Drones

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They’re Normalizing Police Robots By Calling Them “Dogs”

Published by Anonymous (not verified) on Sun, 01/08/2021 - 11:39pm in

Listen to a reading of this article:

https://medium.com/media/22a13c736d04b81f2f5da1c3bf0ee62f/href

Hawaii police are defending their use of pandemic relief funds for a robotic “police dog” made by Boston Dynamics which scans homeless people’s eyes to see if they have a fever.

“If you’re homeless and looking for temporary shelter in Hawaii’s capital, expect a visit from a robotic police dog that will scan your eye to make sure you don’t have a fever,” says a new report from Associated Press. “That’s just one of the ways public safety agencies are starting to use Spot, the best-known of a new commercial category of robots that trot around with animal-like agility.”

“Acting Lt. Joseph O’Neal of the Honolulu Police Department’s community outreach unit defended the robot’s use in a media demonstration earlier this year,” AP reports. “He said it has protected officers, shelter staff and residents by scanning body temperatures between meal times at a shelter where homeless people could quarantine and get tested for COVID-19. The robot is also used to remotely interview individuals who have tested positive.”

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This has understandably elicited criticism from civil rights advocates.

“Because these people are houseless it’s considered OK to do that,” Hawaii ACLU legal director Jongwook Kim told AP. “At some point it will come out again for some different use after the pandemic is over.”

This report comes just days after we learned that police in Winnipeg have also obtained a “Spot” robot which they intend to use in hostage situations.

Winnipeg Free Press reports:

The Winnipeg Police Service is set to acquire a pricey dog-shaped robot, to be used in hostage situations, that’s already been ditched by police in New York City.

“Spot” is made by Boston Dynamics, which sells the device for US$74,500. Winnipeg police are spending $257,000 to acquire and use Spot. The 32-kilogram robot “has the ability to navigate obstacles, uneven terrain (and) situations where our traditional robot platforms can’t go into,” said Insp. Brian Miln at a news conference Wednesday.

Months earlier the New York Police Department cancelled its lease of the same type of robot they obtained last year following public outcry. More from AP:

The expensive machine arrived with little public notice or explanation, public officials said, and was deployed to already over-policed public housing. Use of the high-tech canine also clashed with Black Lives Matter calls to defund police operations and reinvest in other priorities.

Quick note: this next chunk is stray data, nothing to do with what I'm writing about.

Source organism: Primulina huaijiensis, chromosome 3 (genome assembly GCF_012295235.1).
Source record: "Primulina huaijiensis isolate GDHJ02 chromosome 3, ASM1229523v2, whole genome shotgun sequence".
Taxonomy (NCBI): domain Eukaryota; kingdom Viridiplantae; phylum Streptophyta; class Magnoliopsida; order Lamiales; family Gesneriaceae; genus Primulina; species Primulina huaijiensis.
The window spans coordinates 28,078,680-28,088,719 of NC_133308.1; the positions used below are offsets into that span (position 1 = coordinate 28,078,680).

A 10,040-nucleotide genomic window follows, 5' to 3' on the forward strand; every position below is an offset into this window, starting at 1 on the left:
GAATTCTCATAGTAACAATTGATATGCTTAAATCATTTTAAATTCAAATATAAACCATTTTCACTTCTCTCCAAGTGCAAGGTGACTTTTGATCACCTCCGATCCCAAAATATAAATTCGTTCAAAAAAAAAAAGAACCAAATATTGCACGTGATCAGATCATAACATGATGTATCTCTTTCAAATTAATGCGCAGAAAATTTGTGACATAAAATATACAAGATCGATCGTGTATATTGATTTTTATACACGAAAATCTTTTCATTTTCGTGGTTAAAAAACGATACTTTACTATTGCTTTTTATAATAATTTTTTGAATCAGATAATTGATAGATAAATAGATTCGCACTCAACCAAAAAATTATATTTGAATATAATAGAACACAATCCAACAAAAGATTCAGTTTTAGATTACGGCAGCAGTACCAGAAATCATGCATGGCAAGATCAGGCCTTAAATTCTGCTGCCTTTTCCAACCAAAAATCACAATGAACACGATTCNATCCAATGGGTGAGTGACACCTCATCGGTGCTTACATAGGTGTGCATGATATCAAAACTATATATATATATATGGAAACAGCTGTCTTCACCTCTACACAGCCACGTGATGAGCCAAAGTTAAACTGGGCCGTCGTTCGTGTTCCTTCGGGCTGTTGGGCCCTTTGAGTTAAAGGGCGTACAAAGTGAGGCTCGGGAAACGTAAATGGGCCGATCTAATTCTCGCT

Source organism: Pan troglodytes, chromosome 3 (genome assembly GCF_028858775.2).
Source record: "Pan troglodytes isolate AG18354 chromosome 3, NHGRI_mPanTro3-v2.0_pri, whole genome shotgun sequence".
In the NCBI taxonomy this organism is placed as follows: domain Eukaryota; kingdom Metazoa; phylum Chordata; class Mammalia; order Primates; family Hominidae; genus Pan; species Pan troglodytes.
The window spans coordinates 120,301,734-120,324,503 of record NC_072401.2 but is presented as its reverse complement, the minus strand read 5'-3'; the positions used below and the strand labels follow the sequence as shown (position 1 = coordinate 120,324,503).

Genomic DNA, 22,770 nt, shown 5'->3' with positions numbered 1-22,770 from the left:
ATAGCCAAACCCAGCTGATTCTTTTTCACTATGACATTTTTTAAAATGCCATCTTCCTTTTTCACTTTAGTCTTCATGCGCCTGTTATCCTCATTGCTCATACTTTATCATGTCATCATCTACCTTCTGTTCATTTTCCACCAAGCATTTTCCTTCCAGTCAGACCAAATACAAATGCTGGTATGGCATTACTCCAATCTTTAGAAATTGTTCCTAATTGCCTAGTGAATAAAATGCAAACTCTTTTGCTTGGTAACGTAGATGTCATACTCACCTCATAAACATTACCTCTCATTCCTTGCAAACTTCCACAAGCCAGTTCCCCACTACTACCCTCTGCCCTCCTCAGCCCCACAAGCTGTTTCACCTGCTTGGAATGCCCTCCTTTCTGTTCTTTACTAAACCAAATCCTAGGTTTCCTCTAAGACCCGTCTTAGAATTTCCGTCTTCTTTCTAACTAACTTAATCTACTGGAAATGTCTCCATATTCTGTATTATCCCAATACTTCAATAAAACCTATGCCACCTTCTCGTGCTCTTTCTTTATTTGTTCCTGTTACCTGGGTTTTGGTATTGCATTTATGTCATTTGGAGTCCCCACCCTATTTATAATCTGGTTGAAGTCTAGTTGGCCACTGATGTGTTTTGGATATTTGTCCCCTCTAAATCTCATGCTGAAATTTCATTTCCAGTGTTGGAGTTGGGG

The company that makes the robots, Boston Dynamics, says it’s learned from the New York fiasco and is trying to do a better job of explaining to the public — and its customers — what Spot can and cannot do. That’s become increasingly important as Boston Dynamics becomes part of South Korean carmaker Hyundai Motor Company, which in June closed an $880 million deal for a controlling stake in the robotics firm.

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To be absolutely clear, there is not actually any legitimate reason for any normal person to refer to these machines as a “robotic dog”, or a “high-tech canine”, or by a cutesy cliché name for a pet. These are robots. Robots that are being used by police forces on civilian populations. If the robots being used had two legs, or eight, they would not be able to apply such cuddly wuddly labels, and public alarm bells would be going off a lot louder.

Which is of course the idea. As AP noted above, Boston Dynamics is acutely aware that it has a PR situation on its hands and needs to manage public perception if it wants to mainstream the use of these machines and make a lot of money. Because it’s a known fact that westerners tend to be a lot more sympathetic to dogs than even to other humans, arbitrarily branding a quadrupedal enforcement robot a “dog” helps facilitate this agenda.

On-the-ground robot policing is becoming normalized today under the justification of Covid-19 precautions in the same way police around the world have normalized the use of drones to police coronavirus restrictions, at the same time police departments are rolling out dystopian systems for predicting future criminality using computer programs and databases.

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This is all happening as the French army is testing these “Spot” robots for use in combat situations, years after the Pentagon requested the development of a “Multi-Robot Pursuit System” which can “search for and detect a non-cooperative human subject” like a pack of dogs. New Scientist’s Paul Marks reported on the latter development back in 2008:

Steve Wright of Leeds Metropolitan University is an expert on police and military technologies, and last year correctly predicted this pack-hunting mode of operation would happen. “The giveaway here is the phrase ‘a non-cooperative human subject’,” he told me: